|An insurance employee checks a car to discuss the compensation with a customer. Compensation costs related transport accidents of insurers last year were low due to social distancing. |
After gaining pre-tax profit of VND306.3 billion in 2021, up 31.34 per cent against the previous year despite the severe impacts of the COVID-19 pandemic, Bao Minh Insurance Joint Stock Corporation (BMI) has targeted a fairly modest profit growth rate of 10 per cent to VND340 billion this year when the economy has recovered.
Similarly, though Military Insurance Joint Stock Corporation (MIC) submitted its shareholders a plan to increase pre-tax profit by at least 35 per cent, the rise is still lower than the 40 per cent rate targeted in its annual general shareholders' meeting (AGM) in 2021.
For BIDV Insurance Joint Stock Corporation (BIC), the company’s AGM has approved the insurance premium revenue goal of VND3.31 trillion this year, up by 16.4 per cent against 2021, but the pre-tax profit plan is only VND435 billion, down 13.4 per cent against 2021.
Meanwhile, Petrolimex Insurance Joint Stock Corporation (PJICO) has targeted a minimum profit of VND250 billion this year, a decline of about 43 per cent compared with last year.
PVI Insurance Joint Stock Corporation (PVI)’s pre-tax profit plan this year has also been set at only VND911 billion, down 17.26 per cent against last year, while its consolidated revenue has been targeted at more than VND11.65 trillion, up 4.9 per cent.
Similarly, Agriculture Bank Insurance Joint Stock Corporation (ABI) expects a minimum pre-tax profit of VND310 billion this year, nearly 10 per cent less than that in 2021. The dividend payment of the company is planned at 14 per cent, while the insurance premium revenue is targeted to grow by at least 8 per cent.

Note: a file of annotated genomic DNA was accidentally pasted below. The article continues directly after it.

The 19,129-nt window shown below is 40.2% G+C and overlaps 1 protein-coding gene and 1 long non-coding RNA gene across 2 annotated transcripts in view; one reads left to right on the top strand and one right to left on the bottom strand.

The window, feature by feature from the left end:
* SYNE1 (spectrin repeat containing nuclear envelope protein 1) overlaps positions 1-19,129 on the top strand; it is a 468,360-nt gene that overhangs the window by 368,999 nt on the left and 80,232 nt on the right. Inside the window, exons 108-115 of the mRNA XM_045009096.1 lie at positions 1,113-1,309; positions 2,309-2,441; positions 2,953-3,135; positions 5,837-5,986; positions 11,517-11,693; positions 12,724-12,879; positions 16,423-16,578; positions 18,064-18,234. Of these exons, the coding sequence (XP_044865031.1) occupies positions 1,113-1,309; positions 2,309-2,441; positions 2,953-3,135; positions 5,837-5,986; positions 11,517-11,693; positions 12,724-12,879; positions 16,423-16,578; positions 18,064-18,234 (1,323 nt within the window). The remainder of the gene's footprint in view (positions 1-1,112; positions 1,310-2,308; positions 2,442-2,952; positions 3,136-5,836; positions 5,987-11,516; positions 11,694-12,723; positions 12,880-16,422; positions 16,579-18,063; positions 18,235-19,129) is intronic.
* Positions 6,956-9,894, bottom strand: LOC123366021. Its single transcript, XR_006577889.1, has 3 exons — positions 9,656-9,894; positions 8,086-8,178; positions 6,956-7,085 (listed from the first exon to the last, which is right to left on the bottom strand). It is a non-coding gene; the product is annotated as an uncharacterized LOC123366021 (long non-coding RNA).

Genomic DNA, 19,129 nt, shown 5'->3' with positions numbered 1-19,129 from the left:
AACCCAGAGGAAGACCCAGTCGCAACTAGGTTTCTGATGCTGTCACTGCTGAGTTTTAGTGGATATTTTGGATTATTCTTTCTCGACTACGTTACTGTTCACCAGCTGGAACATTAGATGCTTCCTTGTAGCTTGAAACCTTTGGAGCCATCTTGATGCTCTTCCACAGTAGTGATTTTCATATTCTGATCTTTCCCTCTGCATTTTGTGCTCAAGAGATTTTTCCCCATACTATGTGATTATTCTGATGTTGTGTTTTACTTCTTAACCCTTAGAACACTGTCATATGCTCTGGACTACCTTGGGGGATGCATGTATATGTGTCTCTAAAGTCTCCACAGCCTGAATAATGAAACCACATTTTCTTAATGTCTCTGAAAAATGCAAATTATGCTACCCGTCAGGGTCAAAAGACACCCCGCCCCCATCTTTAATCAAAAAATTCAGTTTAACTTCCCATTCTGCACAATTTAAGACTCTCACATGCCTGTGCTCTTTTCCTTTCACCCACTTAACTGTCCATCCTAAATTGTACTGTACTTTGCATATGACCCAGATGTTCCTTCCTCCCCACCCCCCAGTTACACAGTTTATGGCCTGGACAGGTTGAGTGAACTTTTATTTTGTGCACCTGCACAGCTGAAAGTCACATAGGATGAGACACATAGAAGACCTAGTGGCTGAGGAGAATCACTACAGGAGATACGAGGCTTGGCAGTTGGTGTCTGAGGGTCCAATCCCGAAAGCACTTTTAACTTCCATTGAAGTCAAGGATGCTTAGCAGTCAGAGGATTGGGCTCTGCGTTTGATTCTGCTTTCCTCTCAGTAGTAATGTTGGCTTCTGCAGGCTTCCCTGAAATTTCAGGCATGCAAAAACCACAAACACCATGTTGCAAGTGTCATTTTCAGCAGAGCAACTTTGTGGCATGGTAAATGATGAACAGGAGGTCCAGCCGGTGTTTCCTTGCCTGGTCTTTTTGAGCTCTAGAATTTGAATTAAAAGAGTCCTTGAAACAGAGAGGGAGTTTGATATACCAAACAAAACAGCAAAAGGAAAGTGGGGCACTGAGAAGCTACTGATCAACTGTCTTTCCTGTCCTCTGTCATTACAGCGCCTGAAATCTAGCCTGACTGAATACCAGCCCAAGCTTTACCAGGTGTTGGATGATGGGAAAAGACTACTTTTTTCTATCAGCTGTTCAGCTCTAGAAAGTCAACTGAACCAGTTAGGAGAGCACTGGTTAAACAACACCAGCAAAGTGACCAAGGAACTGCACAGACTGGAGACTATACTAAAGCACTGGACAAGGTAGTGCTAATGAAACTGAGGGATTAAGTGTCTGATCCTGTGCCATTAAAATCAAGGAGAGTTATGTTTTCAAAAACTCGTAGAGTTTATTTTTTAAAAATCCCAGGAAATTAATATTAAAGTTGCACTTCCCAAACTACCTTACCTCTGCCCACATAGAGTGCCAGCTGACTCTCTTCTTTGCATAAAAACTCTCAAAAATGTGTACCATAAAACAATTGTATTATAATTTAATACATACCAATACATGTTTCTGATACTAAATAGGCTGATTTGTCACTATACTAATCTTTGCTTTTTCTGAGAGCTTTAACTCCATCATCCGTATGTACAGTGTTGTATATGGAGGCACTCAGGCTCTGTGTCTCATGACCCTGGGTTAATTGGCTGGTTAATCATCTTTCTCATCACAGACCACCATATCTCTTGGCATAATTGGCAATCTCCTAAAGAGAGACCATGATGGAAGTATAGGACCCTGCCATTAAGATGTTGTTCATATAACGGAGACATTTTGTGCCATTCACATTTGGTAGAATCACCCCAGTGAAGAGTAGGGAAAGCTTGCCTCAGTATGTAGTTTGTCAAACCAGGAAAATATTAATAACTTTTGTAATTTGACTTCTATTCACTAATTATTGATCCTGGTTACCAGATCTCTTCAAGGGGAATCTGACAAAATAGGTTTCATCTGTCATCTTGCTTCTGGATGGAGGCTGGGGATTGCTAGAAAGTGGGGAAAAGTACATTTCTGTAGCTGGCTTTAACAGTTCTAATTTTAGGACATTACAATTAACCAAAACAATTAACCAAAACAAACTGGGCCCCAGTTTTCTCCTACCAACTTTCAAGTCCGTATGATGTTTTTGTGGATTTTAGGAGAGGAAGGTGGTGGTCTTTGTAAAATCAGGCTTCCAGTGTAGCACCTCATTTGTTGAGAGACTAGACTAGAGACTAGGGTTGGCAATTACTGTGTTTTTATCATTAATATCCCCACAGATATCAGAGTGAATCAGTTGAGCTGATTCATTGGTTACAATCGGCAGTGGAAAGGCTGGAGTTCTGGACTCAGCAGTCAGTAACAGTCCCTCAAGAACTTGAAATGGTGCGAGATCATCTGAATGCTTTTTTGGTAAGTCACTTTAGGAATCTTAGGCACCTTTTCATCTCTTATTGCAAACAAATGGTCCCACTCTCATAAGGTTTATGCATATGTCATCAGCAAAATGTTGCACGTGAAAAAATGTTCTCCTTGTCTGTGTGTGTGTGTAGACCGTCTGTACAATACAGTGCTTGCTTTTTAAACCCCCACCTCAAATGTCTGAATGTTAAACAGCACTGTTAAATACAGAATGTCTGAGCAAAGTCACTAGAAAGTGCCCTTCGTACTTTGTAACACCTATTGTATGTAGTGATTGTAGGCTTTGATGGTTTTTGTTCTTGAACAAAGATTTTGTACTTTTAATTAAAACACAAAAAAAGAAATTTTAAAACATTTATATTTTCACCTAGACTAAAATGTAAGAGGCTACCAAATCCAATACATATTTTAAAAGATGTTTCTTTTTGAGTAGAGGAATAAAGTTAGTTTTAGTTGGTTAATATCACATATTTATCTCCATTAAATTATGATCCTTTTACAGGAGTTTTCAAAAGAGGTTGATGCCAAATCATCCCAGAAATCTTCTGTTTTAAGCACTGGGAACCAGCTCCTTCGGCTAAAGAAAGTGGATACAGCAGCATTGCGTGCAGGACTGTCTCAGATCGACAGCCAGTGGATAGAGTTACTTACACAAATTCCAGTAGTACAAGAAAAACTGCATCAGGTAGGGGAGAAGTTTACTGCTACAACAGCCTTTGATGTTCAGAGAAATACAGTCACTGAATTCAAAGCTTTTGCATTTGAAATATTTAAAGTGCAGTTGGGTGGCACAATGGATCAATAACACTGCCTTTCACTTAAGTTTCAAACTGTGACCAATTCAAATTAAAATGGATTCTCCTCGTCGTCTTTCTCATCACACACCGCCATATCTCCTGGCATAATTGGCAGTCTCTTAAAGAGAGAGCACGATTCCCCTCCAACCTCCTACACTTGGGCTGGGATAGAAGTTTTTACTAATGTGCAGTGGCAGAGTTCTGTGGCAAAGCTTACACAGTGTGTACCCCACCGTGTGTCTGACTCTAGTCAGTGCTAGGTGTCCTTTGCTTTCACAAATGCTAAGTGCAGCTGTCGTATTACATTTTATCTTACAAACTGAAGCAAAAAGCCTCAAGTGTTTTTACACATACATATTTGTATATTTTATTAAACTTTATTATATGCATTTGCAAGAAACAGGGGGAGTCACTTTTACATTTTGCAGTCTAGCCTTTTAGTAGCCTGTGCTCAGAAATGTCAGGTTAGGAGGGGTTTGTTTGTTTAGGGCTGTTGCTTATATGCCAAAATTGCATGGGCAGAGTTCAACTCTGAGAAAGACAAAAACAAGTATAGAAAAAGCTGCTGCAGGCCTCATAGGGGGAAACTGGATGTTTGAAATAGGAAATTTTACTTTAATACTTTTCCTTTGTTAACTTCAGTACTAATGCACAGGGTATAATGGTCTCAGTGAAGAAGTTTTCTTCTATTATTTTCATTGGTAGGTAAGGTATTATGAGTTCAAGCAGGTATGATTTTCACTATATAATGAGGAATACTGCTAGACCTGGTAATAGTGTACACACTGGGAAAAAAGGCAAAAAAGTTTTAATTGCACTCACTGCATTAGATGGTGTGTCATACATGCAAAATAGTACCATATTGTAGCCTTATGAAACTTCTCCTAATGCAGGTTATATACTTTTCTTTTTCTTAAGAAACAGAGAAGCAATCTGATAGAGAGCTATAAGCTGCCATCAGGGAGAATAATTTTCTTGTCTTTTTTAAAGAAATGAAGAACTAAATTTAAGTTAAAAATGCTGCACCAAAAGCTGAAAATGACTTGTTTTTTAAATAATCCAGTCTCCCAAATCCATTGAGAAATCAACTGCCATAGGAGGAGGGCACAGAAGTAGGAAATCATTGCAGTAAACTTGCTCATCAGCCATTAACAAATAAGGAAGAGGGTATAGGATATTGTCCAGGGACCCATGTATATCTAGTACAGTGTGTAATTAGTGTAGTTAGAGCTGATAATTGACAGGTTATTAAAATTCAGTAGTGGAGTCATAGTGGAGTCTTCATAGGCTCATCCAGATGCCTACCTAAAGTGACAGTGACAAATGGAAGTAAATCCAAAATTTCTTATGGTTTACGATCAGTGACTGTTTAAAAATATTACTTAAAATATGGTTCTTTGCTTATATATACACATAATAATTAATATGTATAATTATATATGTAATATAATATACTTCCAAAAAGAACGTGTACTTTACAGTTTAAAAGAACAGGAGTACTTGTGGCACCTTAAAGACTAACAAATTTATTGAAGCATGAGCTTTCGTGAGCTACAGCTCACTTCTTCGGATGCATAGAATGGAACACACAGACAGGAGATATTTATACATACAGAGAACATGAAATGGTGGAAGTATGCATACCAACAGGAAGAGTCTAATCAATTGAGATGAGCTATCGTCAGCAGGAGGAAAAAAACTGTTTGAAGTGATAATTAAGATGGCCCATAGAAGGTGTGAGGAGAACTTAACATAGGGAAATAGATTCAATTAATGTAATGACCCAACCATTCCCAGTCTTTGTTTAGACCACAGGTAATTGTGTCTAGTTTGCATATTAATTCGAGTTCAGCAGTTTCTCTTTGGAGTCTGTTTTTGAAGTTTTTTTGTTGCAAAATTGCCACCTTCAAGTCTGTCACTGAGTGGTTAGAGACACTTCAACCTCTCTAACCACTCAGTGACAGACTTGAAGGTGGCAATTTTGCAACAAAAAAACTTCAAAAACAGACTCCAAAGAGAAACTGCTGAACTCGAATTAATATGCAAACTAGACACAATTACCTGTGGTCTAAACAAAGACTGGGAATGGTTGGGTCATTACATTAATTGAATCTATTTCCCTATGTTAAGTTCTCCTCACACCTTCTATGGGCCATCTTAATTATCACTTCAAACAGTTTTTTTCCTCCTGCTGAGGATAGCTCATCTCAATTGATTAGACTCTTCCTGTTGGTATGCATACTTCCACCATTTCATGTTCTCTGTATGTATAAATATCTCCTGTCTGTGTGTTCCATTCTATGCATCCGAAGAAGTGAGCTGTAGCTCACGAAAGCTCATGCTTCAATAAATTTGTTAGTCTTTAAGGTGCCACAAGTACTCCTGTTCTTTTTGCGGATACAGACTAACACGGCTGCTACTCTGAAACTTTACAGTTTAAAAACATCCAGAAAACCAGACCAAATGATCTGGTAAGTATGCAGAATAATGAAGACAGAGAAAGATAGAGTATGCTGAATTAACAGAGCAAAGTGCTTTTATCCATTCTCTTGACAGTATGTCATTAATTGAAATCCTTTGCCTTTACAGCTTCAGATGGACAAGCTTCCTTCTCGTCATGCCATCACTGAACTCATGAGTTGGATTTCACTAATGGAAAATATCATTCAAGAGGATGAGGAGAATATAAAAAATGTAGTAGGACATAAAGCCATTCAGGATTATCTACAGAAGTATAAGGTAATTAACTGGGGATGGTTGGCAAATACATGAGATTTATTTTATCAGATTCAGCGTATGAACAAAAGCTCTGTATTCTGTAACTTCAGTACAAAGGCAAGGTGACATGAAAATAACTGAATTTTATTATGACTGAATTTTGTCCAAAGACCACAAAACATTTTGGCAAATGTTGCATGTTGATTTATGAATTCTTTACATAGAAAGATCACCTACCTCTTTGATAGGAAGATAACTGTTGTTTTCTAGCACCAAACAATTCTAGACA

Post Telecommunication Joint Stock Corporation (PTI) has also aimed at an after-tax profit of VND208 billion in 2022, down by 20.4 per cent compared to 2021.
According to BIC Chairman Tran Xuan Hoang, his company has targeted a slower growth rate in 2022 as the profit from the investment segment is forecast to grow at a low level as savings interest rates remain low.
Under the current legal regulations, non-life insurers have to use at least 70 per cent of their capital to deposit at banks or buy Government bonds to ensure the insurers’ capital safety. Therefore, though the economic recovery can give non-life insurers opportunities to improve revenue, it will be still difficult for them to increase profits as the majority of their investment portfolios are bank savings and Government bonds, whose interest rates are forecast to remain at low levels this year.
Meanwhile, the profit from the insurance business segment is predicted to decline this year, Hoang said, explaining the insurance business segment last year enjoyed favourable conditions due to social distancing as the company’s compensation costs related to transport accidents and the cost of health check-ups declined.
In fact, not only BIC, but all other insurers reported the insurance claims for motor vehicle insurance and personal insurance in 2021 were low.
At the recent AGM, PVI General Director Nguyen Xuan Hoa said in 2022 when all activities gradually resume, the compensation costs are expected to rise, which has partly been shown in Q1 2022.
In addition, some of PVI’s rivals this year have applied price solutions, causing the company to consider lowering insurance premiums to increase its competitiveness. The new policy will cause the company earn less profit this year.
Besides, the uncertainty around the world will also pose risks to PVI’s insurance and financial investment segments, Hoa said.
It is estimated that by the end of the first quarter of 2022, PVI’s revenue reached more than VND3 trillion and Hòa said the company would try its best to meet the yearly target.
According to experts, the main profit of insurance companies still comes from financial investment and insurance activities. Therefore, if there are no big changes in claim and cost management or financial investment, it will be difficult for insurers to generate high profits.
Despite setting lower profit targets for this year, boards of directors of some insurance companies such as PJICO and MIC have so far still committed with their shareholders at the companies’ AGMs to ensure similar dividend payment rates as in 2021.